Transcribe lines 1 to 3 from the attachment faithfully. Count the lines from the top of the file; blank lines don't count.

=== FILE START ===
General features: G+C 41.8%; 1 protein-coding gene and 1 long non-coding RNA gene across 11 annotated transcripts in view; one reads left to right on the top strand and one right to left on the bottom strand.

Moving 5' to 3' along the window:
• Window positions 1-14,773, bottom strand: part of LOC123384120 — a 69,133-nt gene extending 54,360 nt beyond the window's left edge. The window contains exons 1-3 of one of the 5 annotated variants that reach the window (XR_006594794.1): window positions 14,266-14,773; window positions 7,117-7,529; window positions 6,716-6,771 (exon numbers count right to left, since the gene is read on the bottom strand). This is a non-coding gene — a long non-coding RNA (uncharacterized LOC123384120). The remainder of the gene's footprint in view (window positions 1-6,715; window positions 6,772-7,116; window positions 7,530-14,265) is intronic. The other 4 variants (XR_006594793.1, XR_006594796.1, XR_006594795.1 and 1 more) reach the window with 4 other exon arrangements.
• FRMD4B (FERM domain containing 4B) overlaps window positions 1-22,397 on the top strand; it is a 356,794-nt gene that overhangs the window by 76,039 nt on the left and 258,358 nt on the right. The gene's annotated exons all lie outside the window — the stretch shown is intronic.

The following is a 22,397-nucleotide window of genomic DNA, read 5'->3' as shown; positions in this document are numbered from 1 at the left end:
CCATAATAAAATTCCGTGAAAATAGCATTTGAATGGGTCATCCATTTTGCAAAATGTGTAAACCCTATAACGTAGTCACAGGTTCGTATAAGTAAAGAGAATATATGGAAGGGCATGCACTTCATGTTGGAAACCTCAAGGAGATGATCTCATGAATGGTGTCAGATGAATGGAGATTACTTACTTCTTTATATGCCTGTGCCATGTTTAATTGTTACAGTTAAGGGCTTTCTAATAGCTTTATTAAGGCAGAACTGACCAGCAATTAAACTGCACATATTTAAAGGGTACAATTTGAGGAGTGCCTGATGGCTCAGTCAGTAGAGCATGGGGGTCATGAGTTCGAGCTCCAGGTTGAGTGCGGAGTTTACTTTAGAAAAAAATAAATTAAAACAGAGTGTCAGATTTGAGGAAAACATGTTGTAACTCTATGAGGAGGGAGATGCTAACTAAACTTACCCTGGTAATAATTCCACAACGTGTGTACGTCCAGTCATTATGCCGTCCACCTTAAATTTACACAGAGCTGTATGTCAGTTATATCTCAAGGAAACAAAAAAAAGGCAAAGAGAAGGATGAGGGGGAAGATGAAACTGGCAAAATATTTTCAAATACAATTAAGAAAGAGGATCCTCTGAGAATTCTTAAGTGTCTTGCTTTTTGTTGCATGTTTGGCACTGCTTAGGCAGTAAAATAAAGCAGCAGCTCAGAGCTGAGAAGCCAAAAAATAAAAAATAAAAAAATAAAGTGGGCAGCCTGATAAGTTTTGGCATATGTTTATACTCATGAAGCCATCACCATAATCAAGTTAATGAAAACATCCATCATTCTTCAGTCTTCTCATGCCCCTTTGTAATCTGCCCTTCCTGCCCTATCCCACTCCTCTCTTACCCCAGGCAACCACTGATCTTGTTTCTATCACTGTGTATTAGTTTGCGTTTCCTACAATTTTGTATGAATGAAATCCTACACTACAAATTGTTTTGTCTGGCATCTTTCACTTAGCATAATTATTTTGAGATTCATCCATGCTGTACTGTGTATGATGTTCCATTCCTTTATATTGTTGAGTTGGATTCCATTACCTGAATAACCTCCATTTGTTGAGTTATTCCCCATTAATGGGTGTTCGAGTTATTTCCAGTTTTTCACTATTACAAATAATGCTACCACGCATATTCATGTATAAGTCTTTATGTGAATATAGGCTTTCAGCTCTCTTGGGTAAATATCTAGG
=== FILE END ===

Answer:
General features: G+C 41.8%; 1 protein-coding gene and 1 long non-coding RNA gene across 11 annotated transcripts in view; one reads left to right on the top strand and one right to left on the bottom strand.

Moving 5' to 3' along the window:
• Window positions 1-14,773, bottom strand: part of LOC123384120 — a 69,133-nt gene extending 54,360 nt beyond the window's left edge. The window contains exons 1-3 of one of the 5 annotated variants that reach the window (XR_006594794.1): window positions 14,266-14,773; window positions 7,117-7,529; window positions 6,716-6,771 (exon numbers count right to left, since the gene is read on the bottom strand). This is a non-coding gene — a long non-coding RNA (uncharacterized LOC123384120). The remainder of the gene's footprint in view (window positions 1-6,715; window positions 6,772-7,116; window positions 7,530-14,265) is intronic. The other 4 variants (XR_006594793.1, XR_006594796.1, XR_006594795.1 and 1 more) reach the window with 4 other exon arrangements.